Returning to the FCC’s "dubious" claim that its action would induce incumbents to update their facilities, the court said it did not understand what the FCC meant by saying that the statute "trapped" incumbents into maintaining copper lines.
"[N]othing stops the incumbents from abandoning copper loops. Indeed, the Commission’s regulations explicitly authorize the incumbents to do just that. This bit of confusing language might have suggested a remand, if it were not for footnote 52 of the Order, which explains that ‘Incumbent[s] can relieve themselves of unbundling requirements by retiring copper.’ In other words, the footnote clarifies the statement in the body concerning the incumbents being ‘trapped.’ Under these circumstances, we can regard the ‘trapped’ observation in the body of the Commission’s opinion—which is not essential to the Commission’s rule—as careless wording," Judge Tatel wrote.
Turning to the CPUC’s public safety argument—"that the abandonment of the unbundling requirement would jeopardize 9-1-1 calls if there were an emergency when the power was out"—the court agreed with the FCC that "it is by no means obvious" that forbearance will mean the end of TDM service, as the CPUC contended.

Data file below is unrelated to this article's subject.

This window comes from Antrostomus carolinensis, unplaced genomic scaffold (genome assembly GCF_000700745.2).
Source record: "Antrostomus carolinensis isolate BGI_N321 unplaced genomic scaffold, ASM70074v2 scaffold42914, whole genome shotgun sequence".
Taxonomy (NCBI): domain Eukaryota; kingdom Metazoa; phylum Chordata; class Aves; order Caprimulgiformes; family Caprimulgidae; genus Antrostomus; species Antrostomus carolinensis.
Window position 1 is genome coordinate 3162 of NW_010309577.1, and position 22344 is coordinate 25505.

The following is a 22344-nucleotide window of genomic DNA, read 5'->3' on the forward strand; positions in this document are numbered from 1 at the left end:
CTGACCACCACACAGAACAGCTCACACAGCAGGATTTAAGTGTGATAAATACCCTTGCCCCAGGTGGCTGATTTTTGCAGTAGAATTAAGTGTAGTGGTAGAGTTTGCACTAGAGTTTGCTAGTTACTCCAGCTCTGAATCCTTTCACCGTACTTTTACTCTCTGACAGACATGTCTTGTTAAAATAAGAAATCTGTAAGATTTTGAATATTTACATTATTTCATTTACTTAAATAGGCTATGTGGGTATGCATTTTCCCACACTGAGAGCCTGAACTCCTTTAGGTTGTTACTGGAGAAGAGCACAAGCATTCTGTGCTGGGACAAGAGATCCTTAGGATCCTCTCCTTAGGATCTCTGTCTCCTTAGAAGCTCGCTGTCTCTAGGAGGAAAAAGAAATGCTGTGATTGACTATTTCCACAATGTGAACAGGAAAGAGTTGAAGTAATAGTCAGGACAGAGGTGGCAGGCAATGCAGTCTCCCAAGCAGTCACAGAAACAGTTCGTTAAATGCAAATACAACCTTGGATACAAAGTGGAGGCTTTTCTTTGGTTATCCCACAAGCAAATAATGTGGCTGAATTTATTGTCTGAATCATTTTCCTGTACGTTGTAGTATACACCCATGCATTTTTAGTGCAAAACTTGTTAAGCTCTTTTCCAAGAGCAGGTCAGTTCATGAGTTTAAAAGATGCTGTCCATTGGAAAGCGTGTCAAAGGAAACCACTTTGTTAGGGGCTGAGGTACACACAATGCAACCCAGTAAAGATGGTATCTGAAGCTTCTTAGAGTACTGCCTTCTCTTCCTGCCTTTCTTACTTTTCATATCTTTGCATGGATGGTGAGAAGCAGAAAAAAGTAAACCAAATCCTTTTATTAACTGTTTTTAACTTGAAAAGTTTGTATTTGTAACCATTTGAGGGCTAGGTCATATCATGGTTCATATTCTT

"As we have observed, that is up to the decision of the incumbents, who can, if they wish, discontinue the use of copper networks. California is nevertheless correct that the FCC’s Order did not explicitly respond to California’s contention that the Order could have a negative impact on public safety," Judge Tatel wrote.
"This omission presents a troubling problem for the FCC, as we recognized the FCC’s statutory mandate to consider public safety in a previous case. See 47 U.S.C. § 151; Mozilla Corp. v. FCC, 940 F.3d 1, 59 (D.C. Cir. 2019). The Commission may not subsequently assert that public safety issues were redundant of other issues that were addressed—that would be an off-limits post hoc rationalization. Mozilla, 940 F.3d at 62. Were it not for exceptional circumstances, the Commission’s failure to address public safety considerations—which is an error—would require a remand," he continued.